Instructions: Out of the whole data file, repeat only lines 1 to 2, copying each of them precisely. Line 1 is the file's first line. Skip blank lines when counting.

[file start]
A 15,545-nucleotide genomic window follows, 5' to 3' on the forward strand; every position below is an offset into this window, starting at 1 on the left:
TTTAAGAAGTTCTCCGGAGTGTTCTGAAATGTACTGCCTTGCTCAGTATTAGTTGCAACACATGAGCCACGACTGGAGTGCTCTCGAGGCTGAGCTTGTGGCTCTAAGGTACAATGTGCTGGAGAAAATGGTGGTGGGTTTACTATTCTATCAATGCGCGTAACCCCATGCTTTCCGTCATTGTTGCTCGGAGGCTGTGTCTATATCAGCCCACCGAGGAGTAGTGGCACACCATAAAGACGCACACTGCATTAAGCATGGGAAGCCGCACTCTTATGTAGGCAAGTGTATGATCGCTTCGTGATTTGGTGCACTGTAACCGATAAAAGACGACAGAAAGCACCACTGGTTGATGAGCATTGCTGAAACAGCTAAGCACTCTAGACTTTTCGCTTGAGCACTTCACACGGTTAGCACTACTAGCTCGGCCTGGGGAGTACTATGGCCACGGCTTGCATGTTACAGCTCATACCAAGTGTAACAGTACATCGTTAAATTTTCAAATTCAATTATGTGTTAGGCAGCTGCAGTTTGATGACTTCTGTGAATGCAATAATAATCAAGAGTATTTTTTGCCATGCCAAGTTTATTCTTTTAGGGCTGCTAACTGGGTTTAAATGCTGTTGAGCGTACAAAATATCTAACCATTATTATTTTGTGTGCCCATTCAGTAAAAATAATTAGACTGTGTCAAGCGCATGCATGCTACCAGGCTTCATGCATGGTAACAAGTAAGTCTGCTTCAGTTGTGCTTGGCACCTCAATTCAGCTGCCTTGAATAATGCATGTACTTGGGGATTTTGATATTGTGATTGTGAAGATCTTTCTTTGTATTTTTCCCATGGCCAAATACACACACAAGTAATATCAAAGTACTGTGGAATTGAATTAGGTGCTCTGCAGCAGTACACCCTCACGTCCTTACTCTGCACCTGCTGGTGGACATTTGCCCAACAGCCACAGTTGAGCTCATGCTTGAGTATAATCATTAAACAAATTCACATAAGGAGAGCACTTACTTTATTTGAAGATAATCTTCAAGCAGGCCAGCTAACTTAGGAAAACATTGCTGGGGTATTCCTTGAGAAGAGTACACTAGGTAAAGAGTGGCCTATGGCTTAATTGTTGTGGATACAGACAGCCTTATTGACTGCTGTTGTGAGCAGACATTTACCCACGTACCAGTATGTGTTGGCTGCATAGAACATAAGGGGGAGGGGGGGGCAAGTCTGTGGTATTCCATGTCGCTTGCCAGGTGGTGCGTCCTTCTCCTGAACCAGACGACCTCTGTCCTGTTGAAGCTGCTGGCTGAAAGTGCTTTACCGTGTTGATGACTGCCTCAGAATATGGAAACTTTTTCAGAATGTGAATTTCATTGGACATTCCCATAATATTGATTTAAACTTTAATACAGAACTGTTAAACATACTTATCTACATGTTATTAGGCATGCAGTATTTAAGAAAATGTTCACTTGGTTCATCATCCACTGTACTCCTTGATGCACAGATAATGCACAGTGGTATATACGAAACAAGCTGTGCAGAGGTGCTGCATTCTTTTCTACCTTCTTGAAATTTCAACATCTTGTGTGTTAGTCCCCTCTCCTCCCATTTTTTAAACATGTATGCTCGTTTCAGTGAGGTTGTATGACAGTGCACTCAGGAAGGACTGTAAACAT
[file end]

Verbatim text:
A 15,545-nucleotide genomic window follows, 5' to 3' on the forward strand; every position below is an offset into this window, starting at 1 on the left:
TTTAAGAAGTTCTCCGGAGTGTTCTGAAATGTACTGCCTTGCTCAGTATTAGTTGCAACACATGAGCCACGACTGGAGTGCTCTCGAGGCTGAGCTTGTGGCTCTAAGGTACAATGTGCTGGAGAAAATGGTGGTGGGTTTACTATTCTATCAATGCGCGTAACCCCATGCTTTCCGTCATTGTTGCTCGGAGGCTGTGTCTATATCAGCCCACCGAGGAGTAGTGGCACACCATAAAGACGCACACTGCATTAAGCATGGGAAGCCGCACTCTTATGTAGGCAAGTGTATGATCGCTTCGTGATTTGGTGCACTGTAACCGATAAAAGACGACAGAAAGCACCACTGGTTGATGAGCATTGCTGAAACAGCTAAGCACTCTAGACTTTTCGCTTGAGCACTTCACACGGTTAGCACTACTAGCTCGGCCTGGGGAGTACTATGGCCACGGCTTGCATGTTACAGCTCATACCAAGTGTAACAGTACATCGTTAAATTTTCAAATTCAATTATGTGTTAGGCAGCTGCAGTTTGATGACTTCTGTGAATGCAATAATAATCAAGAGTATTTTTTGCCATGCCAAGTTTATTCTTTTAGGGCTGCTAACTGGGTTTAAATGCTGTTGAGCGTACAAAATATCTAACCATTATTATTTTGTGTGCCCATTCAGTAAAAATAATTAGACTGTGTCAAGCGCATGCATGCTACCAGGCTTCATGCATGGTAACAAGTAAGTCTGCTTCAGTTGTGCTTGGCACCTCAATTCAGCTGCCTTGAATAATGCATGTACTTGGGGATTTTGATATTGTGATTGTGAAGATCTTTCTTTGTATTTTTCCCATGGCCAAATACACACACAAGTAATATCAAAGTACTGTGGAATTGAATTAGGTGCTCTGCAGCAGTACACCCTCACGTCCTTACTCTGCACCTGCTGGTGGACATTTGCCCAACAGCCACAGTTGAGCTCATGCTTGAGTATAATCATTAAACAAATTCACATAAGGAGAGCACTTACTTTATTTGAAGATAATCTTCAAGCAGGCCAGCTAACTTAGGAAAACATTGCTGGGGTATTCCTTGAGAAGAGTACACTAGGTAAAGAGTGGCCTATGGCTTAATTGTTGTGGATACAGACAGCCTTATTGACTGCTGTTGTGAGCAGACATTTACCCACGTACCAGTATGTGTTGGCTGCATAGAACATAAGGGGGAGGGGGGGGCAAGTCTGTGGTATTCCATGTCGCTTGCCAGGTGGTGCGTCCTTCTCCTGAACCAGACGACCTCTGTCCTGTTGAAGCTGCTGGCTGAAAGTGCTTTACCGTGTTGATGACTGCCTCAGAATATGGAAACTTTTTCAGAATGTGAATTTCATTGGACATTCCCATAATATTGATTTAAACTTTAATACAGAACTGTTAAACATACTTATCTACATGTTATTAGGCATGCAGTATTTAAGAAAATGTTCACTTGGTTCATCATCCACTGTACTCCTTGATGCACAGATAATGCACAGTGGTATATACGAAACAAGCTGTGCAGAGGTGCTGCATTCTTTTCTACCTTCTTGAAATTTCAACATCTTGTGTGTTAGTCCCCTCTCCTCCCATTTTTTAAACATGTATGCTCGTTTCAGTGAGGTTGTATGACAGTGCACTCAGGAAGGACTGTAAACAT